The case studies document patterns of forest protection committee formation, spread, and consolidation. While management strategies and issues vary, the studies show a large and growing number of communities are attempting to take control of degrading public forestlands in an effort to conserve resources and ensure ecological functions. These reports also indicate that community forest protection is an expanding rural social movement in eastern India. While informal management groups adopt a myriad of institutional configurations, they are consistently rooted in concerns over environmental degradation. This grassroots movement appears to have antecedents in the late nineteenth century, with its most recent manifestation originating in the 1970s. Since the late 1980s, forest departments have begun to recognize the rights and responsibilities of local forest managers under the banner of joint forest management, enacting supportive national and state resolutions.

The issuance of supportive policies by central and state governments in the early 1990s seems to have accelerated the spread of community forest protection in the three Indian states studied. Community forest protection in the three Indian states studied. Community initiatives are also reported to be gaining ground in Gujarat, Rajasthan, Andra Pradesh, Madhya Pradesh, and Tripura. While government and NGO support is and will likely be a facilitator, this report suggest that grassroots forest protection reflects a historic shift away from bureaucratic resource management to a gradual devolution of rights back to communities, a process that will likely persist well into the twenty-first century. This report concludes by drawing lessons from the state programs and case histories regarding the challenges and opportunities faced by community institutions, forest departments, donors, NGOs, and other nations as they begin to transfer power over public lands to establish collaborative systems of management.

Mark Poffenberger



The research team would like to begin by expressing its gratitude to the communities that participated in working to reconstruct the history of forest protection in their neighborhoods. Many of our village colleagues spent hours with team members identifying critical events, motives, and strategies that occurred as they recounted the unfolding transition of forest use and management. Without their collaboration, the documentation of their stories would not have been possible. We admire their efforts and are most grateful for their willingness to share their learning with us and our readers.

We are also very thankful for the help the research team received from many foresters and their institutions. Forestry field staff provided extensive help, from guards to divisional forest officers. We are particularly grateful to Mr. B. Reddy, Mr. A. Jha, Mr. S. K. Chadha, Mr. S.K. Pande, and their field staff. From the outset the project received the support and encouragement of the Inspector General of Forests, Mr. M.F. Ahmed, and of the Secretaries at the Ministry of Environment and Forests. We also give our sincere gratitude to the Principal Chief Conservators of the West Bengal, Orissa, and Bihar Forest Departments, and to their senior staff.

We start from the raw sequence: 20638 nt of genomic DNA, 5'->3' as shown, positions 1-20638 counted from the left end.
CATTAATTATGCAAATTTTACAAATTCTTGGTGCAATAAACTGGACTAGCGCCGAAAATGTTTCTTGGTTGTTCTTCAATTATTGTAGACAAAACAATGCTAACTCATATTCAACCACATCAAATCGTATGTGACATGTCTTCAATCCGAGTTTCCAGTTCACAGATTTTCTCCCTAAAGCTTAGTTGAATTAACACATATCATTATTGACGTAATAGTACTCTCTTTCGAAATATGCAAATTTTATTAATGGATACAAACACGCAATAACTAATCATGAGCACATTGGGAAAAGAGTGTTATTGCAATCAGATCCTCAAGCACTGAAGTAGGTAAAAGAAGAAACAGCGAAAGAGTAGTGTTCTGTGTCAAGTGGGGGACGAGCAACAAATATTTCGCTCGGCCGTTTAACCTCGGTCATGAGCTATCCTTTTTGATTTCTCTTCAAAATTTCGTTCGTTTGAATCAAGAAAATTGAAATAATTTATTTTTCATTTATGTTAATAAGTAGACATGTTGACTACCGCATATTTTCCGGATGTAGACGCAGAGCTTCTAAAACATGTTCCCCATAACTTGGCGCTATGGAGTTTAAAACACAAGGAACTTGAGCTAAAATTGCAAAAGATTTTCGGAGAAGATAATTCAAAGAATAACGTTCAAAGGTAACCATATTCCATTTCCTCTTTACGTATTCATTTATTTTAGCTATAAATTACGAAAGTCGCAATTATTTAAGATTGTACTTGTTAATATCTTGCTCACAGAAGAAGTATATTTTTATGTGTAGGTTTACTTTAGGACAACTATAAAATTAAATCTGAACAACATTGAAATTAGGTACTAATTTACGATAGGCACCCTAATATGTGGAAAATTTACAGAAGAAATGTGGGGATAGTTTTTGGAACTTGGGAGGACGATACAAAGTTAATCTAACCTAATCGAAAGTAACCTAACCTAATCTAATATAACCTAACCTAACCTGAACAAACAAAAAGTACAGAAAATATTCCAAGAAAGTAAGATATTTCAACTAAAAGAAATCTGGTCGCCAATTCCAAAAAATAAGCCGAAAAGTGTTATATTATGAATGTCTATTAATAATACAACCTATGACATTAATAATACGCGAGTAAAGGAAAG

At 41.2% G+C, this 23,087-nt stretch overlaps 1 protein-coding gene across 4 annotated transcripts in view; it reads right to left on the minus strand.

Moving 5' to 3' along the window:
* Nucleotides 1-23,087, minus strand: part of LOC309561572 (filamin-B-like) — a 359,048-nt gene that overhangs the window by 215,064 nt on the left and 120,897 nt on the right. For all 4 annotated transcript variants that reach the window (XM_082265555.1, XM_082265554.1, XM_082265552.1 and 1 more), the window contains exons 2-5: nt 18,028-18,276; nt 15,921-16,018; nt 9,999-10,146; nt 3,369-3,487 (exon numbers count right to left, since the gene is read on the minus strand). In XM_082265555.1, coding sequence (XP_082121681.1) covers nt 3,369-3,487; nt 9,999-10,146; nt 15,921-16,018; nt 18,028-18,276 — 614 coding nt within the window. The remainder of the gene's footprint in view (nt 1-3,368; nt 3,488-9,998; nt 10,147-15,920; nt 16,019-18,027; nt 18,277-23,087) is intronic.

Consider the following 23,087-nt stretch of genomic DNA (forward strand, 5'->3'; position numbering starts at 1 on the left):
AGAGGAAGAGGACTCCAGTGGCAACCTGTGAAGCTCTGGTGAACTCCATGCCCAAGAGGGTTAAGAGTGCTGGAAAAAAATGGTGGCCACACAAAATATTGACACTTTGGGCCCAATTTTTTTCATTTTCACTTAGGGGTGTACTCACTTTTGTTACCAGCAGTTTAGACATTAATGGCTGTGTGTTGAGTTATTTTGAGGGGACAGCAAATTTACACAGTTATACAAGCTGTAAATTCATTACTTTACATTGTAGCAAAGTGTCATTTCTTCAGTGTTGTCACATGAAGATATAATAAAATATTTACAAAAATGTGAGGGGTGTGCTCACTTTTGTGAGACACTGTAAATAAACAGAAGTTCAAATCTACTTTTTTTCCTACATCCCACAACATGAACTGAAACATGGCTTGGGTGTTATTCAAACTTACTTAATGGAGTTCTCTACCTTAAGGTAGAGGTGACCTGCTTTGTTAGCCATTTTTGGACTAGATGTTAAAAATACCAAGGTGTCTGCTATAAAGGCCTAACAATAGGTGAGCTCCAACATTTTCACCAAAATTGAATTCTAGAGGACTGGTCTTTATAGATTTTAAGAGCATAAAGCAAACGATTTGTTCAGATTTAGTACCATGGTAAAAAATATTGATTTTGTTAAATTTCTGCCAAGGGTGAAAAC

This study was made possible through the cooperative efforts of many Indian non-government organizations and the Asia Forest Network. The Society for the Promotion of Wastelands Development, Vasundara, the Institute for Biosocial Research and Development, Cenderet-Xavier Institute, PIPAR, the Indian Institute of Forest Managements, and the Worldwide Fund for Nature-India all contributed to this effort. Particular thanks are due to Mr. G. Raju, Dr. Kamla Chowdhury, Mr. Syed Rizvi, Mr. Samar Singh, Mr. Samarendra Satapathy, and Mr. Michael Bogaert, We are grateful to Cynthia Josayma, Tom Poffenberger, Nancy Podger, and Angana Chatterji for helpful suggestions in developing the monograph.

Finally, the research team would like to thank the donor agencies that Supported this research and this publication. USAID's Asia Bureau, the NRMP-II Project, and the USDA Forest Service-International Forestry Office provided critical support for the Asia Forest Network's participation in the research. The Wallace Global Funds has been instrumental in sustaining the Indian field research throughout the project to spread learning emerging in rural communities. We are most grateful for the trust and support we have received from Bob Wallace, Charlotte Fox, Molly Kux, Greorge Taylor, Mike Benge, Alex Moad, and many others.

Thanks are also due to the Asia Forest Network's host institutions, the East-West Center, and the Center for Southeast Asia Studies at the University of California at Berkeley. Finally, we would like to thank those who have helped bring this publication to press, including Helen Takeuchi's excellent editing of the text and Mark Ontiveros's fine maps.